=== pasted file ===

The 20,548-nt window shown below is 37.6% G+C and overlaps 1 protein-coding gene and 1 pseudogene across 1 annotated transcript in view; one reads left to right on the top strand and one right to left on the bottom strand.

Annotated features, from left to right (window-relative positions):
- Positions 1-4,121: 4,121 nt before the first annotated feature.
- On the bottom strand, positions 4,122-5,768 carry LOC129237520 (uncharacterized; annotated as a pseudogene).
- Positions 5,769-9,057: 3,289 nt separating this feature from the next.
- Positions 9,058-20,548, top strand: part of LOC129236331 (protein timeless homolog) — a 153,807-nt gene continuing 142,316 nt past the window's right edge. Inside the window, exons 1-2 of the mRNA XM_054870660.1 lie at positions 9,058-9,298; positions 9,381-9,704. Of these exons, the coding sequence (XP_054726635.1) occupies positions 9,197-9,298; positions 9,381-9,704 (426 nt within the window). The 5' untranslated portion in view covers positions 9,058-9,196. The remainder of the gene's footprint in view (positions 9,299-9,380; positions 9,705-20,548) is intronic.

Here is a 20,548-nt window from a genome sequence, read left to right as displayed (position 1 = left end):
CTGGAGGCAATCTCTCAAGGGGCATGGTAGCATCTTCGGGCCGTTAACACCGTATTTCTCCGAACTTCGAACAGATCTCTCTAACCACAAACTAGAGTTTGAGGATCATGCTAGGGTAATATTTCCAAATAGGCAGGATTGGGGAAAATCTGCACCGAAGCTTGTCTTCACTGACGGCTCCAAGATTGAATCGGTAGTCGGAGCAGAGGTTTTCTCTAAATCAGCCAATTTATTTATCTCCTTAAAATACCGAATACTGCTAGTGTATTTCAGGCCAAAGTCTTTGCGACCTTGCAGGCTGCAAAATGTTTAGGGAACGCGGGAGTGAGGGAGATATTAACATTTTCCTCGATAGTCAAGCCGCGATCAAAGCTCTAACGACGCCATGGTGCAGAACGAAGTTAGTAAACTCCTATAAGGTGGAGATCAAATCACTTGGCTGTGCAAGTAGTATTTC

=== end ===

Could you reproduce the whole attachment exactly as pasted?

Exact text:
The 20,548-nt window shown below is 37.6% G+C and overlaps 1 protein-coding gene and 1 pseudogene across 1 annotated transcript in view; one reads left to right on the top strand and one right to left on the bottom strand.

Annotated features, from left to right (window-relative positions):
- Positions 1-4,121: 4,121 nt before the first annotated feature.
- On the bottom strand, positions 4,122-5,768 carry LOC129237520 (uncharacterized; annotated as a pseudogene).
- Positions 5,769-9,057: 3,289 nt separating this feature from the next.
- Positions 9,058-20,548, top strand: part of LOC129236331 (protein timeless homolog) — a 153,807-nt gene continuing 142,316 nt past the window's right edge. Inside the window, exons 1-2 of the mRNA XM_054870660.1 lie at positions 9,058-9,298; positions 9,381-9,704. Of these exons, the coding sequence (XP_054726635.1) occupies positions 9,197-9,298; positions 9,381-9,704 (426 nt within the window). The 5' untranslated portion in view covers positions 9,058-9,196. The remainder of the gene's footprint in view (positions 9,299-9,380; positions 9,705-20,548) is intronic.

Here is a 20,548-nt window from a genome sequence, read left to right as displayed (position 1 = left end):
CTGGAGGCAATCTCTCAAGGGGCATGGTAGCATCTTCGGGCCGTTAACACCGTATTTCTCCGAACTTCGAACAGATCTCTCTAACCACAAACTAGAGTTTGAGGATCATGCTAGGGTAATATTTCCAAATAGGCAGGATTGGGGAAAATCTGCACCGAAGCTTGTCTTCACTGACGGCTCCAAGATTGAATCGGTAGTCGGAGCAGAGGTTTTCTCTAAATCAGCCAATTTATTTATCTCCTTAAAATACCGAATACTGCTAGTGTATTTCAGGCCAAAGTCTTTGCGACCTTGCAGGCTGCAAAATGTTTAGGGAACGCGGGAGTGAGGGAGATATTAACATTTTCCTCGATAGTCAAGCCGCGATCAAAGCTCTAACGACGCCATGGTGCAGAACGAAGTTAGTAAACTCCTATAAGGTGGAGATCAAATCACTTGGCTGTGCAAGTAGTATTTC